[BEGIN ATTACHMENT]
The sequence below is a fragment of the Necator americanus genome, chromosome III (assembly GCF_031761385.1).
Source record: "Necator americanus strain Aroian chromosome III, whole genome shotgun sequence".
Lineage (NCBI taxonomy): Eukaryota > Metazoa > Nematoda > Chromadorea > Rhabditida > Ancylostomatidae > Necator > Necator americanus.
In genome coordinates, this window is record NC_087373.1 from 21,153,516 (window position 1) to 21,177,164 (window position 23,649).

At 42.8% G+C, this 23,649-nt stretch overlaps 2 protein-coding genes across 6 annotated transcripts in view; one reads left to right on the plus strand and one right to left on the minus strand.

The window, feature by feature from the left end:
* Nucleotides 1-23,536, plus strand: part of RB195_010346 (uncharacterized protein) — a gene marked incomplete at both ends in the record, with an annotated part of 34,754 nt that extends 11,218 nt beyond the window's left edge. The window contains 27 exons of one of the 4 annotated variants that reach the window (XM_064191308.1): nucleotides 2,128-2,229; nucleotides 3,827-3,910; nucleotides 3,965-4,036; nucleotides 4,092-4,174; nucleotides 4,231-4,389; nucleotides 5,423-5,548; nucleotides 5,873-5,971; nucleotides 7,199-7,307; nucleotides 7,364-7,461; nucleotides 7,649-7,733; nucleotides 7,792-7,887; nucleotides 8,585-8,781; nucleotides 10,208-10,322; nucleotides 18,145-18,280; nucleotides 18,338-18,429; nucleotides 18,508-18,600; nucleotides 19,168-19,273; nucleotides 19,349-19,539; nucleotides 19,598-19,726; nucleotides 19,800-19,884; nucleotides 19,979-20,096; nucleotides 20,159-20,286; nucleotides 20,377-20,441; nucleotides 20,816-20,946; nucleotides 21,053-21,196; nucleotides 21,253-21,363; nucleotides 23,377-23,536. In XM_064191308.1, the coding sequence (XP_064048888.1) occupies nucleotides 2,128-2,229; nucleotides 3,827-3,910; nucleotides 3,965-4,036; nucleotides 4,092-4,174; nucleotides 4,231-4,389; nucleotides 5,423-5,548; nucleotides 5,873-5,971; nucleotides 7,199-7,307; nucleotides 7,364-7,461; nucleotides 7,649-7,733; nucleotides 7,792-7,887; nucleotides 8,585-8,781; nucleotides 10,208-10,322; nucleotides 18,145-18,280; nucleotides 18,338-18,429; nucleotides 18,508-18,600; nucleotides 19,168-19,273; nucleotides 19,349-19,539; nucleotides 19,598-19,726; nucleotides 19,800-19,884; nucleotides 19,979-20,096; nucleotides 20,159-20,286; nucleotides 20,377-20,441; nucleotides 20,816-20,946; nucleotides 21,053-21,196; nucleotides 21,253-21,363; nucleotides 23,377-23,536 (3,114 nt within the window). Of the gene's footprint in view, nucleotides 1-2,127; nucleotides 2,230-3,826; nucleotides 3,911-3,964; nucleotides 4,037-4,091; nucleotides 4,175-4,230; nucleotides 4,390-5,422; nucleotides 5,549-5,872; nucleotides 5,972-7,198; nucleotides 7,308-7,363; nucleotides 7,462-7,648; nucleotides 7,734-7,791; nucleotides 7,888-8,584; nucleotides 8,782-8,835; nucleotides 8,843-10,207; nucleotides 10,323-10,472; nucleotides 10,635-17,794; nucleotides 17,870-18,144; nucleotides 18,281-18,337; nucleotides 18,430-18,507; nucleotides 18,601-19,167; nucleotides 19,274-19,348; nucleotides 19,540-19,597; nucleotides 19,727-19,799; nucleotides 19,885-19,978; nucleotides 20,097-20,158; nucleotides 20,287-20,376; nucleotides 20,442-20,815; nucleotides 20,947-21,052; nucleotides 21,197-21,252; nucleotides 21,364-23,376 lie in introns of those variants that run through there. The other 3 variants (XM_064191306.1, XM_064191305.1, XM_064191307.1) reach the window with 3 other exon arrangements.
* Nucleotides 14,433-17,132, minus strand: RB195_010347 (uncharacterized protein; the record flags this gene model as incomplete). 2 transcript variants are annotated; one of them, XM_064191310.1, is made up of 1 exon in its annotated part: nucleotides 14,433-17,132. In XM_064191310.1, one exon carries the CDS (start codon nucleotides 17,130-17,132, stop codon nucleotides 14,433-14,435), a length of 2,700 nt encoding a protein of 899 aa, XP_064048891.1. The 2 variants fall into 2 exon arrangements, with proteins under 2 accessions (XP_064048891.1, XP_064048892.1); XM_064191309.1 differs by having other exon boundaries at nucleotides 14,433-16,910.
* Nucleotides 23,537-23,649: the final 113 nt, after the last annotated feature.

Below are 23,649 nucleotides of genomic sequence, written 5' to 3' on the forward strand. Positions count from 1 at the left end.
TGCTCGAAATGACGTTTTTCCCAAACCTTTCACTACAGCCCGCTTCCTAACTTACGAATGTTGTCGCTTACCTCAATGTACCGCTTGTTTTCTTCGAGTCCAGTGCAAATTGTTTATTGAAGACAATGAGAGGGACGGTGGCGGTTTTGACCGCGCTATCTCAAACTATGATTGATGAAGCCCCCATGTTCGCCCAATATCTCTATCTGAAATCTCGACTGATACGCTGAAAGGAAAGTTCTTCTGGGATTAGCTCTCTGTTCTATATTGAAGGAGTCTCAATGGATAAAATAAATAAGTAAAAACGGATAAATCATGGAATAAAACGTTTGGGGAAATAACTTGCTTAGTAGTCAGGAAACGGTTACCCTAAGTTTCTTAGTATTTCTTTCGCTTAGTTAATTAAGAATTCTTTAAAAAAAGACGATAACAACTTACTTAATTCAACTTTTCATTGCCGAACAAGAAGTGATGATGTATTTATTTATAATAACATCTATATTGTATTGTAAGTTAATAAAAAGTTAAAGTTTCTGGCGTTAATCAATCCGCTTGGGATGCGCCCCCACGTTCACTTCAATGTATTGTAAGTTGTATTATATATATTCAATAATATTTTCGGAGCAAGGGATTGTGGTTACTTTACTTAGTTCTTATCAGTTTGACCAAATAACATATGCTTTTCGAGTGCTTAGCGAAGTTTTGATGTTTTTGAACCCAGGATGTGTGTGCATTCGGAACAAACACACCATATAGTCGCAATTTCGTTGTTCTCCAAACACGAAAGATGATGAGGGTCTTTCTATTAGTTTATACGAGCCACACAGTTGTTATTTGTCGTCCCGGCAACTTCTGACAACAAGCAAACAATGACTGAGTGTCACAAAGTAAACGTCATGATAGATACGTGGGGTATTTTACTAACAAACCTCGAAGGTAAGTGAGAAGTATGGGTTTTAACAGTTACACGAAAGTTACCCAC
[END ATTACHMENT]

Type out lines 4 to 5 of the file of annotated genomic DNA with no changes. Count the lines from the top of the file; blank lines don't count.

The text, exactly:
In genome coordinates, this window is record NC_087373.1 from 21,153,516 (window position 1) to 21,177,164 (window position 23,649).

At 42.8% G+C, this 23,649-nt stretch overlaps 2 protein-coding genes across 6 annotated transcripts in view; one reads left to right on the plus strand and one right to left on the minus strand.